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Amazon Elasticsearch Service
Developer Guide (API Version 2015-01-01)

Sizing Amazon ES Domains

No surefire method of sizing Amazon ES domains exists, but by starting with an understanding of your storage needs, the service, and Elasticsearch itself, you can make an educated initial estimate on your hardware needs. This estimate can serve as a useful starting point for the most critical aspect of sizing domains: testing them with representative workloads and monitoring their performance.

Calculating Storage Requirements

Most Elasticsearch workloads fall into one of two broad categories:

  • Long-lived index: You write code that processes data into one or more Elasticsearch indices and then updates those indices periodically as the source data changes. Some common examples are website, document, and e-commerce search.

  • Rolling indices: Data continuously flows into a set of temporary indices, with an indexing period and retention window, such as a set of daily indices that is retained for two weeks. Some common examples are log analytics, time-series processing, and clickstream analytics.

For long-lived index workloads, you can examine the source data on disk and easily determine how much storage space it consumes. If the data comes from multiple sources, just add those sources together.

For rolling indices, you can multiply the amount of data generated during a representative time period by the retention period. For example, if you generate 200 MB of log data per hour, that's 4.8 GB per day, which is 67 GB of data at any given time if you have a two-week retention period.

The size of your source data, however, is just one aspect of your storage requirements. You also have to consider the following:

  1. Number of replicas: Each replica is a full copy of an index and needs the same amount of disk space. By default, each Elasticsearch index has one replica. We recommend at least one to prevent against data loss. Replicas also improve search performance, so you might want more if you have a read-heavy workload.

  2. Elasticsearch indexing overhead: The on-disk size of an index varies, but is often 10% larger than the source data. After indexing your data, you can use the _cat/indices API and pri.store.size value to calculate the exact overhead. The _cat/allocation API also provides a useful summary.

  3. Operating system reserved space: By default, Linux reserves 5% of the file system for the root user for critical processes, system recovery, and to safeguard against disk fragmentation problems.

  4. Amazon ES overhead: Amazon ES reserves 20% of the storage space of each instance (up to 20 GB) for segment merges, logs, and other internal operations.

    Because of this 20 GB maximum, the total amount of reserved space can vary dramatically depending on the number of instances in your domain. For example, a domain might have three m4.xlarge.elasticsearch instances, each with 500 GB of storage space, for a total of 1.5 TB. In this case, the total reserved space is only 60 GB. Another domain might have 10 m3.medium.elasticsearch instances, each with 100 GB of storage space, for a total of 1 TB. Here, the total reserved space is 200 GB, even though the first domain is 50% larger.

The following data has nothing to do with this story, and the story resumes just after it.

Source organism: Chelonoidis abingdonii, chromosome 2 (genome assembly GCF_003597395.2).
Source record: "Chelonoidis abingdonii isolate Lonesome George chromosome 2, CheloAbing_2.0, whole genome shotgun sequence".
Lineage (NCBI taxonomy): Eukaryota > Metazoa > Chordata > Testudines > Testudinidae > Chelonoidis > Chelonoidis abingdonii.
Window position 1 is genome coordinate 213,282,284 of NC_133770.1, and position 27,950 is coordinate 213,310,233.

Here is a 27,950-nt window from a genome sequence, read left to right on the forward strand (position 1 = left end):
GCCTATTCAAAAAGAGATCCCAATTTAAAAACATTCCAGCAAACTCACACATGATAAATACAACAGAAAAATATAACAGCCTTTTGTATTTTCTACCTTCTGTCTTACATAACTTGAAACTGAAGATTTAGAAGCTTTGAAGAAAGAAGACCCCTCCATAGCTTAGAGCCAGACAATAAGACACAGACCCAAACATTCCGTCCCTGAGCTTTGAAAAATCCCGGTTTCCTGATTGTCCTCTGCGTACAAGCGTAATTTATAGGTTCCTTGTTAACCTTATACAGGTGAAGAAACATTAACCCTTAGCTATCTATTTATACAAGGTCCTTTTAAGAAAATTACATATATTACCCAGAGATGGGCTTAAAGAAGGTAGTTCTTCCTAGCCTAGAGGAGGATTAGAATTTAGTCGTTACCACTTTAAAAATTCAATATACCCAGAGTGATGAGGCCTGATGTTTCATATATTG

In the following formula, we apply a "worst-case" estimate for overhead that is accurate for domains with less than 100 GB of storage space per instance and over-allocates for larger instances.

In summary, if you have 67 GB of data at any given time and want one replica, your minimum storage requirement is closer to 67 * 2 * 1.1 / 0.95 / 0.8 = 194 GB. You can generalize this calculation as follows:

Source Data * (1 + Number of Replicas) * (1 + Indexing Overhead) / (1 - Linux Reserved Space) / (1 - Amazon ES Overhead) = Minimum Storage Requirement

Or you can use this simplified version:

Source Data * (1 + Number of Replicas) * 1.45 = Minimum Storage Requirement

Insufficient storage space is one of the most common causes of cluster instability, so you should cross-check the numbers when you choose instance types, instance counts, and storage volumes.

Note

If your minimum storage requirement exceeds 1 PB, see Petabyte Scale for Amazon Elasticsearch Service.

Choosing the Number of Shards

After you understand your storage requirements, you can investigate your indexing strategy. Each Elasticsearch index is split into some number of shards. Because you can't easily change the number of primary shards for an existing index, you should decide about shard count before indexing your first document.

The overarching goal of choosing a number of shards is to distribute an index evenly across all data nodes in the cluster. However, these shards shouldn't be too large or too numerous. A good rule of thumb is to try to keep shard size between 10–50 GB. Large shards can make it difficult for Elasticsearch to recover from failure, but because each shard uses some amount of CPU and memory, having too many small shards can cause performance issues and out of memory errors. In other words, shards should be small enough that the underlying Amazon ES instance can handle them, but not so small that they place needless strain on the hardware.